Suspension is the most vital part of your car that is responsible for smoothing out the ride and keeping it in control. More specifically, the suspension system’s job is to maximize the friction between the tires and the road to offer optimum steering ability and good handling. Moreover, it offers comfort for the driver to limit the impact of harsh conditions of the road to the car as well as the passengers riding inside. A car’s suspension system must work together to absorb the energy created by holes and bumps of the road. Thus, the demand for an advanced automotive suspension system has increased drastically in the last couple of years.
Rapid technological advancements and rise in demand for luxury and comfort have boosted the growth of the automotive suspension market. In fact, according to a research firm, Allied Market Research, the global automotive suspension market is projected to garner $284 billion by 2022, registering a CAGR of 4.9% during the period from 2016 to 2022.
The most famous and well-familiar suspension system is regarded as the classic combination of a spring and a shock. However, with the advent of connected cars and novel driver assistance system, there is a new trend emerging in the automotive suspension market: air or pneumatic suspension.
Mercedes-Benz, the German automobile manufacturer, recently launched a novel automobile, GLE, that features the world’s first 48V active suspension system: E-ACTIVE BODY CONTROL. The car flaunts its driver assistance system with newly developed AIRMATIC air suspension to provide comfortable ride and agility with a novel function of free-driving mode. As per the company, GLE is the only system in the market that features spring and damping forces that can be independently controlled at every wheel. The free-driving mode completely goes hand in hand with the suspension system, as the suspension level gets automatically adjusted several times according to ground pressure of tires.
The automobile has a 48V operating voltage and is available as optional equipment for engine variants with six and more cylinders. Moreover, its hydropneumatic suspension generates dynamic forces that override the air suspension forces and damper the vehicle body while driving on uneven roads or during lateral and linear acceleration.
General Motors (GM) first came up with the magnetic damper technology and so far, every automotive company is trying to incorporate it to improve the car’s suspension performance. The magnetic ride control (MRC or MagneRide) technology adapts and adjusts the shock absorbers of an automobile in real-time in response to change in terrain to deliver optimum shock damping for the smooth driving experience. According to GM, the major benefits of the MRC are high precision, extremely fast response, low-velocity damping control, and ability to “draw” the force-velocity curve. The technology uses electronically-controlled shock absorbers that are fluid infused with magnetized particles, which respond to changing driving conditions and speed in real-time. If such absorbers get combined with the car’s sensors, MRC becomes so accurate that it responds to the terrain every five milliseconds, which enables the car to react to each bump and corner effectively. This means the MRC-incorporated car offers automatically shock absorption about ten times faster than a blink of an eye.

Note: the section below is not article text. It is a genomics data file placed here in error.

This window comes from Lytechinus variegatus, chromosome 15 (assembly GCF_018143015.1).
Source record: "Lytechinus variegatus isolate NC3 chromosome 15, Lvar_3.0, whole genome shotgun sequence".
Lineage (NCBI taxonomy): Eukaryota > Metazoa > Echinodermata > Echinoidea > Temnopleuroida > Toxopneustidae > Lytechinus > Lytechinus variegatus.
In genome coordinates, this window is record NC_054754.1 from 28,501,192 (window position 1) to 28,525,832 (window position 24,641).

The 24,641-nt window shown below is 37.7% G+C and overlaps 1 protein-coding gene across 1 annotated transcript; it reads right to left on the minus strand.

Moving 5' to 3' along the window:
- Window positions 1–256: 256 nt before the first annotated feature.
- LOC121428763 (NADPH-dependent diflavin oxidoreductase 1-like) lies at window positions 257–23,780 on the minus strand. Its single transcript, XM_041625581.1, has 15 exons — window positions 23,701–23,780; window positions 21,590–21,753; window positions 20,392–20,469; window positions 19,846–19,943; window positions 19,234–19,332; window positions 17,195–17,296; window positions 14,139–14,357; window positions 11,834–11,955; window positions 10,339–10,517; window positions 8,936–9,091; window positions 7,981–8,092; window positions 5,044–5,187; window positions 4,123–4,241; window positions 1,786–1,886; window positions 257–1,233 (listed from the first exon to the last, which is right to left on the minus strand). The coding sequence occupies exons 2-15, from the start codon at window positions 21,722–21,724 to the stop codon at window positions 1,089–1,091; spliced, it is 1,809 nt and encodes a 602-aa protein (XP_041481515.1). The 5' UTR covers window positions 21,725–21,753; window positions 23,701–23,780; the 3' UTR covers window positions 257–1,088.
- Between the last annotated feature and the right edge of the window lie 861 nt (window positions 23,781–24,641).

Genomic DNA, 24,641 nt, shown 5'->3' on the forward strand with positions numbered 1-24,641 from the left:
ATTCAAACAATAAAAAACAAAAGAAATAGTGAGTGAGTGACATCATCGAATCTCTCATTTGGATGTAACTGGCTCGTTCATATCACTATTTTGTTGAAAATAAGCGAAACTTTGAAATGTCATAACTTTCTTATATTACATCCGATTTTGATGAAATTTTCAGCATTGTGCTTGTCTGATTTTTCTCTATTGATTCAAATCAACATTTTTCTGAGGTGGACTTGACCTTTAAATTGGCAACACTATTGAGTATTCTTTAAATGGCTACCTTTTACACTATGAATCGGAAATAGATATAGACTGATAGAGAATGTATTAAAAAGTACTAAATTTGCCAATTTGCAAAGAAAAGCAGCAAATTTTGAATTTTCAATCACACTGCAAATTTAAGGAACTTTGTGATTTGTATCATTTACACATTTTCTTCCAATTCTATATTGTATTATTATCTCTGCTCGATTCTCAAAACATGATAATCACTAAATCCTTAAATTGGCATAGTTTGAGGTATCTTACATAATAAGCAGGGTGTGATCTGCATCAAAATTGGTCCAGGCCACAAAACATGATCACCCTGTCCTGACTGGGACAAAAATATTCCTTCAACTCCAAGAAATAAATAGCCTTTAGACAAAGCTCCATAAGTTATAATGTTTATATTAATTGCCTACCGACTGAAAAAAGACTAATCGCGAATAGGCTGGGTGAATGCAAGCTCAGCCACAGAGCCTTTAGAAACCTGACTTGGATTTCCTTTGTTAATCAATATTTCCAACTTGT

Adaptive suspension technology
Bose, the company that mainly deals with designing audio equipment, has introduced a novel suspension technology that could revolutionize traditional and current suspension systems in automotive. The company has developed its own electromagnetically controlled adaptive suspension system that offers an alternative to traditional spring-and-shock absorbers. Similar to modern adaptive suspension systems, the technology incorporates a combination of smart engineering and software to offer a smooth driving experience. It uses a linear electromagnetic motor (LEM) at every corner of the vehicles, instead of the traditional shock-and-spring setup. The system’s amplifiers then pulse electricity to the motors that also regenerate power from compression of the strut. The best benefit of the LEM system is that the oscillation range is no longer limited by inertia experienced by the traditional fluid-filled dampers.
Active curve tilting
Unlike motorcyclists, car drivers cannot lean into a corner while turning. However, technological advancements have enabled cars to do that. The Mercedes-Benz S65 AMG uses lateral-acceleration sensor paired to the forward-looking camera that enables the body of the car to tilt toward the apex using air suspension. The technology has introduced not to improve performance but to offer the comfort of the passengers by lowering the lateral loads at a given speed. In layman’s terms, if the road has sharp corners, the automobile will adjust itself to offer you comfort while driving.
It is no secret that a smooth driving is directly proportional to the working condition of its suspension systems. The rapid development in smart sensors and technological advancements have enabled develop novel suspension setups that not only complement the driving experience but also prolong the life of the vehicle.